Getting Started with Vue.js

Getting Real Data with HTTP

For our next few lessons we'll be using the Giphy API to grab gifs and use them inside of our Vue application.

Giphy API Key

The Giphy API requires you register in order to get an API key and access the API. It's all free for sandbox apps so go ahead, make an account and get a key.

The URL to access trending gifs is:

http://api.giphy.com/v1/gifs/trending

You'll need to attach your api key using a URL parameter like so:

http://api.giphy.com/v1/gifs/trending?api_key=my-api-key-here

You can visit this in your browser and see a JSON array of gifs! Now we can use this URL in our Vue app.

Starting Vue

We'll create a Vue instance with our Giphy url and credentials:

const app = new Vue({
  el: '#app',

  data: {
    apiUrl: 'http://api.giphy.com/v1/gifs',
    apiKey: '80bfcbf357864cd18518c324f47a7098' // my test key. dont go crazy using this ;)
  },

  methods: {

  },

  created: function() {

  }
});

We have the apiUrl and apiKey defined in our data object so that we can reference it throughout this Vue instance.

Fetching Gifs

There are a few ways we can use that URL to get the gifs. We can use a library like axios or we can use JavaScript's fetch. fetch works with modern browsers but for older support, I'd recommend working with axios.

The syntax for using axios or fetch will be similar as they both return promises. Add this to our methods:

...
methods: {
    fetchGifs: function() {
        const url = `${this.apiUrl}/trending?api_key=${this.apiKey}`;

        fetch(url)
            .then(response => response.json())
            .then(data => this.gifs = data.data);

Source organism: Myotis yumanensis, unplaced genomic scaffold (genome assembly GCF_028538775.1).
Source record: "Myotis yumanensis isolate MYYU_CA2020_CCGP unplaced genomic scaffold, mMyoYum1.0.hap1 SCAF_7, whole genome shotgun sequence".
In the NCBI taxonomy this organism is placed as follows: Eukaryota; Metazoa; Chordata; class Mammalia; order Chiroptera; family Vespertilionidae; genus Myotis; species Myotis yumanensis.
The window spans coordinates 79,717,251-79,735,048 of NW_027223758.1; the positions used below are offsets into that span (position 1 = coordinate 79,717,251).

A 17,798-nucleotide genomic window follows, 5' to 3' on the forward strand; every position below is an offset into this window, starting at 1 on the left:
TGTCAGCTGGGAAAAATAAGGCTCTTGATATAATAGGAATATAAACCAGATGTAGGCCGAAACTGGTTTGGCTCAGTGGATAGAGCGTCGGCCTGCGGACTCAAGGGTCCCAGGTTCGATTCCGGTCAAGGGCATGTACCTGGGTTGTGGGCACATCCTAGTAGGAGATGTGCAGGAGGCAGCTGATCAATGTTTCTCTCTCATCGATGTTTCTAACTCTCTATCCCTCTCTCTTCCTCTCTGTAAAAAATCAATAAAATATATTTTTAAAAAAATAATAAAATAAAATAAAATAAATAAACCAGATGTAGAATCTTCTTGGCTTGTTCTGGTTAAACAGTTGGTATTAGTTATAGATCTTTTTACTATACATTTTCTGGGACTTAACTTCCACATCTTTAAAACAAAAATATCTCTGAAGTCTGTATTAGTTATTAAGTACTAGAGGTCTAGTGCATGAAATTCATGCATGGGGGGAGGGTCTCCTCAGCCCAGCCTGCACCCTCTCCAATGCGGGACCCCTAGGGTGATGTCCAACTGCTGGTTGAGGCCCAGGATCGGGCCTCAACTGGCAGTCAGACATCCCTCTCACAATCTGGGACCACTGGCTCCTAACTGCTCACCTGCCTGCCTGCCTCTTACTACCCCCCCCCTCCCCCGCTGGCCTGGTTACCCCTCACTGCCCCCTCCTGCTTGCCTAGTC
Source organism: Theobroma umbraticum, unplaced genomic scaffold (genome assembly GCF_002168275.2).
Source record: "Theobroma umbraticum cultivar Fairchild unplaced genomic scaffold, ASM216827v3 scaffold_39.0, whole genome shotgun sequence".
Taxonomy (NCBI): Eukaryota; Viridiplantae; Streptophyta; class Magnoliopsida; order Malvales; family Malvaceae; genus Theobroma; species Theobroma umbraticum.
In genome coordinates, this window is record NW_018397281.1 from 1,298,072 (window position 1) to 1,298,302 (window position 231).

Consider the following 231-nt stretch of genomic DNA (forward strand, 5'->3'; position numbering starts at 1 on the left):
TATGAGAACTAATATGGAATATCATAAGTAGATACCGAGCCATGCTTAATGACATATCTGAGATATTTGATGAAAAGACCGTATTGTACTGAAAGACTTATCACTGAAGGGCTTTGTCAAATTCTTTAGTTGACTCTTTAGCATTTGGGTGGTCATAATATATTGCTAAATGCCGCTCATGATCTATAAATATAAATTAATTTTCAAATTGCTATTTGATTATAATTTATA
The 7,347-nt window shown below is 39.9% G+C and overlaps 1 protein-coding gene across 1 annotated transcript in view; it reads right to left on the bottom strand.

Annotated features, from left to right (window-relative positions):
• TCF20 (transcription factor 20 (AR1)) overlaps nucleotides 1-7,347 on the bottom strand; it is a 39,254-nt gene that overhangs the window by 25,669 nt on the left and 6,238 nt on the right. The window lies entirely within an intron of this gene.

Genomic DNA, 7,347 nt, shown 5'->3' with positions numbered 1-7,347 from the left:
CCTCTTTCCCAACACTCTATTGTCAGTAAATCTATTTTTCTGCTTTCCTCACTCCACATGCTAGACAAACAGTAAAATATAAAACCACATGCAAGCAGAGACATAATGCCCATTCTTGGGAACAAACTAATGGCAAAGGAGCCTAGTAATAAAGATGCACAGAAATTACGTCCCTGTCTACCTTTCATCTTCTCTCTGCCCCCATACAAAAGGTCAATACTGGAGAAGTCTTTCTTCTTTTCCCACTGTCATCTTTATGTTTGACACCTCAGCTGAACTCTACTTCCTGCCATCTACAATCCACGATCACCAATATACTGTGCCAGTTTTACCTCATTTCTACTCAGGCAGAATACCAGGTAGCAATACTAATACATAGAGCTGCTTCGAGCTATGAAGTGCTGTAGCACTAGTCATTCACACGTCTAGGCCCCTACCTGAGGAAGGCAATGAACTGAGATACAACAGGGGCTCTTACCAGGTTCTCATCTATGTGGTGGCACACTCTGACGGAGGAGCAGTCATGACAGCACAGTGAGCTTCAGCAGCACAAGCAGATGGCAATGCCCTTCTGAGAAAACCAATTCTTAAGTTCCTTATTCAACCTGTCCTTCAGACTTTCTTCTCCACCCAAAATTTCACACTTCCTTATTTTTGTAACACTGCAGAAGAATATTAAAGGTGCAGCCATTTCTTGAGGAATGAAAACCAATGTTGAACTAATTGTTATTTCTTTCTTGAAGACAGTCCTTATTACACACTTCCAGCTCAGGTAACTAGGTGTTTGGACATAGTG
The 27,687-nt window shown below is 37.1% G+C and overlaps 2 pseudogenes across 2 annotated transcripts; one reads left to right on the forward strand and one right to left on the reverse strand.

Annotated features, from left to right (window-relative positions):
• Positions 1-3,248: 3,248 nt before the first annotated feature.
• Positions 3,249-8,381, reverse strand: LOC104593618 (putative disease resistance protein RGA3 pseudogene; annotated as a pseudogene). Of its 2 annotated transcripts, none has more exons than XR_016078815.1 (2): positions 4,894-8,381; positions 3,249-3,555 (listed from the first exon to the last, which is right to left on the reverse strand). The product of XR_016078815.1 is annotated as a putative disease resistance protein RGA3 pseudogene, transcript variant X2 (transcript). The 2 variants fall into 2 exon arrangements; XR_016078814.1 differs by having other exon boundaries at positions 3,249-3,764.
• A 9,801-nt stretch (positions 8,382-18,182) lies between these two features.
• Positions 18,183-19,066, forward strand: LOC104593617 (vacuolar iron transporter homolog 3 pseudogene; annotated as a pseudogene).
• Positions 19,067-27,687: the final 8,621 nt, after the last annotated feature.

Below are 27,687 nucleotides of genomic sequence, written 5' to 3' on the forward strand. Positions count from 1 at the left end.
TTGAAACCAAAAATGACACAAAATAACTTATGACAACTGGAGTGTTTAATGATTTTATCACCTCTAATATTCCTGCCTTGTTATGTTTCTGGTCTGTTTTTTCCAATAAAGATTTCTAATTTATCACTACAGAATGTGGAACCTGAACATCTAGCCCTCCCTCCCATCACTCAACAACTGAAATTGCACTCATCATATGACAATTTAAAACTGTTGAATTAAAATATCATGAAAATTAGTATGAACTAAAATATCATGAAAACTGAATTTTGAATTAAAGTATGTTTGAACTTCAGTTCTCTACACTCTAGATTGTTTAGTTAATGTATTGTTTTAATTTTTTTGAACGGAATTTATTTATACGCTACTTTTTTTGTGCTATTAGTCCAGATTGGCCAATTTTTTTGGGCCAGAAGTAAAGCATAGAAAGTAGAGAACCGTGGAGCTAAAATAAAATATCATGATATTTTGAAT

}
},
...

We are building our trending url using ES6 template strings and the data variables we have. We will then use fetch with our new url to bind the gifs to our gifs variable.

Feel free to console.log() the response to see exactly what Giphy returns. You can also visit the Giphy docs as they show the format of the data.

We also need to tell Vue that we'll be using a gifs variable. Let's create that on the data object:

...
data: {
    apiUrl: 'http://api.giphy.com/v1/gifs',
    apiKey: '80bfcbf357864cd18518c324f47a7098',
    gifs: null 
},
...

We'll start gifs as null. This is good practice to let Vue know we'll be using this variable, but we don't know what it is just yet

Getting Gifs on Load

We have our gifs data variable. We have our fetchGifs method. Next, we need to use fetchGifs somewhere. We want to grab all gifs when a user lands so we'll use Vue's created lifecycle hook.

const app = new Vue({
      el: '#app',

      data: {
        // ...
      },

      methods: {
        // ...
      },

      created: function() {
        this.fetchGifs();
      }
});    

Showing Those Gifs

Now that those gifs are bound to the gifs variable, we can show it in our template:

<div v-if="gifs" v-for="gif in gifs">
    <img :src="gif.images.original.url">
</div>

That's it! Vue will automatically loop over the gifs and show the images for each. We only want to show this section if gifs have been grabbed. This is why we use v-if.

We are looping over the gifs array using the v-for directive.

You can inspect the gif object to see what url you'd like to use. We're using gif.images.origina.url here, but you'll see there are many other types of images Giphy provides.